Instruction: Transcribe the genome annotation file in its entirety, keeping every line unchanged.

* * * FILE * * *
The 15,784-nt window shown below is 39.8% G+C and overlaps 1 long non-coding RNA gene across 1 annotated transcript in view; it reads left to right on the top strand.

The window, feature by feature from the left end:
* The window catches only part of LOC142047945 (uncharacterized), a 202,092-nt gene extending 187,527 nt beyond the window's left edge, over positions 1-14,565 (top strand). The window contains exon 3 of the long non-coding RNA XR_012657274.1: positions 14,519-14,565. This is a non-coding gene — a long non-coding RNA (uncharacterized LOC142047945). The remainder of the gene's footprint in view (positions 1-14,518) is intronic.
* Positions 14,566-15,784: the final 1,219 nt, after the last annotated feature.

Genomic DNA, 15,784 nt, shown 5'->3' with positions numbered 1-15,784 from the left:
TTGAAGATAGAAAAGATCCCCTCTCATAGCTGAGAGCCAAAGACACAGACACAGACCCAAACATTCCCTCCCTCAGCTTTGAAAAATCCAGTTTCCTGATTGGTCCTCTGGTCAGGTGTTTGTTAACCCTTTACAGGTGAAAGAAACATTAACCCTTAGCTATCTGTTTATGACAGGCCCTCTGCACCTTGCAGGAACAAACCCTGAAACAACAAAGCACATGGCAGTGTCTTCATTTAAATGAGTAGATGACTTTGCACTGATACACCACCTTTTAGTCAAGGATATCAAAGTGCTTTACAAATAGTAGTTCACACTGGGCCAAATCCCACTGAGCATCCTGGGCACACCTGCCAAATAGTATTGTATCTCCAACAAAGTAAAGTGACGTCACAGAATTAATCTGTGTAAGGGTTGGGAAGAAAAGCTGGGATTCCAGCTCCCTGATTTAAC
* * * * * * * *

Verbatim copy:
The 15,784-nt window shown below is 39.8% G+C and overlaps 1 long non-coding RNA gene across 1 annotated transcript in view; it reads left to right on the top strand.

The window, feature by feature from the left end:
* The window catches only part of LOC142047945 (uncharacterized), a 202,092-nt gene extending 187,527 nt beyond the window's left edge, over positions 1-14,565 (top strand). The window contains exon 3 of the long non-coding RNA XR_012657274.1: positions 14,519-14,565. This is a non-coding gene — a long non-coding RNA (uncharacterized LOC142047945). The remainder of the gene's footprint in view (positions 1-14,518) is intronic.
* Positions 14,566-15,784: the final 1,219 nt, after the last annotated feature.

Genomic DNA, 15,784 nt, shown 5'->3' with positions numbered 1-15,784 from the left:
TTGAAGATAGAAAAGATCCCCTCTCATAGCTGAGAGCCAAAGACACAGACACAGACCCAAACATTCCCTCCCTCAGCTTTGAAAAATCCAGTTTCCTGATTGGTCCTCTGGTCAGGTGTTTGTTAACCCTTTACAGGTGAAAGAAACATTAACCCTTAGCTATCTGTTTATGACAGGCCCTCTGCACCTTGCAGGAACAAACCCTGAAACAACAAAGCACATGGCAGTGTCTTCATTTAAATGAGTAGATGACTTTGCACTGATACACCACCTTTTAGTCAAGGATATCAAAGTGCTTTACAAATAGTAGTTCACACTGGGCCAAATCCCACTGAGCATCCTGGGCACACCTGCCAAATAGTATTGTATCTCCAACAAAGTAAAGTGACGTCACAGAATTAATCTGTGTAAGGGTTGGGAAGAAAAGCTGGGATTCCAGCTCCCTGATTTAAC